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Flash Fiction
489 words
SHJ Issue 5
Spring 2012


Leslie What

Toy boat. Toy boat. Toy boat. Toy boat. Toy boat. The fourth grade boys competed to see who could speak it fastest without tripping over the words. Vincent practiced all day, but could only speak it twice.

At lunch, Donny Thibodaux cornered Vincent and said he’d seen their trawler advertised on Craigslist. “Losers,” Donny said, and Vincent punched him in the gut and got sent home early. On his way to the house he stopped by the Terrebonne Parish library to Google images of trawlers. On the monitor, a seventy-footer looked as itty bitty as a toy. His daddy was praying someone would buy the trawler before the bank took over the note and they got nothing for it. His mama had already folded her good linens around her mama’s dishes and taped the boxes closed.

Vincent clicked on Wikipedia to read about Baton Rouge, a big city, though you’d never know from looking at the little pictures. His daddy said he was done with fishing. No future there any more. Their way of life was over, but at least Vincent and Cheri could go to school and learn something else.

On Wikipedia, the Mississippi was small as Vincent’s pointer finger. He scrolled down and found a photo of LSU Stadium. When you clicked on the picture, it got a little bigger, so the people in the marching band matched the height of his fingernail. Could their family shrink enough to live in Baton Rouge? He’d only been as far as New Orleans, for the Mardis Gras. It was crowded and hot and his folks kept telling him to stay where they could see him. Maybe they would like living in the big city. At least it was still Louisiana. His Daddy said it would be worse to move to Mobile.

The library closed for the day and Vincent walked home. He smelled onions and green peppers from the stoop. Toy boat. Toy boat. Toy boat. He could speak it three times in a row now. His mama told him to wash up for dinner. He poured ice tea while Cheri set the table. His mama added filé powder to the pot. She spooned steaming gumbo into four bowls. They all held hands and closed their eyes and thanked Jesus for their blessings. His daddy took a biscuit and passed around the plate.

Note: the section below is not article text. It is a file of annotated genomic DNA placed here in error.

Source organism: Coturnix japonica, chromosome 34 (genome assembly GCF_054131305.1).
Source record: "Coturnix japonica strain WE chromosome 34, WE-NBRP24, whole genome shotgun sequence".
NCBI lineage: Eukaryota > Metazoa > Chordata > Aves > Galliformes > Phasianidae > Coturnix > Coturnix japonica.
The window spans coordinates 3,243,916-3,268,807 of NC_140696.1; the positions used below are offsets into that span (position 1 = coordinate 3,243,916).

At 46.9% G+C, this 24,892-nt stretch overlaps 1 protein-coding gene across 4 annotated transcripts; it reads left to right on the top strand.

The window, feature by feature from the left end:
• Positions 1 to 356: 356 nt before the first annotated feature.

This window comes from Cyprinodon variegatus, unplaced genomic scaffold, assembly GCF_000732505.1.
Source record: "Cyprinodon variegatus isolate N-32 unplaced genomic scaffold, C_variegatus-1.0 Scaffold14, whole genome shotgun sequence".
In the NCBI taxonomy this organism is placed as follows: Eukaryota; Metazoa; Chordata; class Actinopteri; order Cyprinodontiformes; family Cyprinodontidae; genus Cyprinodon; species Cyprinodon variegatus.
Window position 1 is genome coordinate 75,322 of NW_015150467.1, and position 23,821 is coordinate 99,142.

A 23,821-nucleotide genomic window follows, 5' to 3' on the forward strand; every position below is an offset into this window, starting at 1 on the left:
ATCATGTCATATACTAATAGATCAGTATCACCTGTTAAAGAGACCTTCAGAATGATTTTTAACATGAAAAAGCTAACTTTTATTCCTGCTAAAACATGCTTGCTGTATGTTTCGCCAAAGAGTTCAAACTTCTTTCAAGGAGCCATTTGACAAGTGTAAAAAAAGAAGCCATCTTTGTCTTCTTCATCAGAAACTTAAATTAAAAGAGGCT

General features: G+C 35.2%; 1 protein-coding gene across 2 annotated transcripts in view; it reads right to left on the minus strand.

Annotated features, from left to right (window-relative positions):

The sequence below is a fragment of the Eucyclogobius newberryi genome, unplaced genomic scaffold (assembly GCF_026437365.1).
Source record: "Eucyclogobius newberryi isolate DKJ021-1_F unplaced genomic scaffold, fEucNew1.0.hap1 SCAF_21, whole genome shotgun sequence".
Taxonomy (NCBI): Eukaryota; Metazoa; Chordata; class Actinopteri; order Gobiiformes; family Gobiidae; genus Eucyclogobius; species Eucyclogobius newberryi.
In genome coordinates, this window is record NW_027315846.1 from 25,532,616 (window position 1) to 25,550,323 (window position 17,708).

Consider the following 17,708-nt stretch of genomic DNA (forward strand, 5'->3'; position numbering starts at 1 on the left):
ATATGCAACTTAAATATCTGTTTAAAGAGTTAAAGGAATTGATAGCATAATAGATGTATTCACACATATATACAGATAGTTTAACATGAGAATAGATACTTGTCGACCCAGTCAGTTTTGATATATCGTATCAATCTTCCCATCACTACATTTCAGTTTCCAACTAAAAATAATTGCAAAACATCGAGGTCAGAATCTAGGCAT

“Whad’jou’do taday?” his daddy asked.

Vincent let Cheri bajeuler as long as she wanted without telling her to shut up. When it was his turn he said, “Toy boat, toy boat, toy boat, toy boat, toy boat,” and his sister’s lip dropped and she tried to speak it herself, but no way could she match him. Her face boiled crayfish-mad and she asked, “How’d jou’do tat?” and Vincent felt proud of himself for being so smart, and for not speaking one word about what he knew about the trawler to his daddy.


End Bug Issue 5

Leslie What

Is a Nebula Award-winning writer and the author of the novel, Olympic Games. Her story collection, Crazy Love, was a finalist for the Oregon Book Award.

She is the fiction editor of Phantom Drift: New Fabulism; and her writing has appeared in numerous journals and anthologies, including Fugue, The Los Angeles Review, Best New Horror, Mammoth Book of Tales From the Road, Bending the Landscape, Asimov’s, Flurb, Calyx, and other places.


“...we have been born here to witness and celebrate. We wonder at our purpose for living. Our purpose
is to perceive the fantastic. Why have a universe if there is no audience?” — Ray Bradbury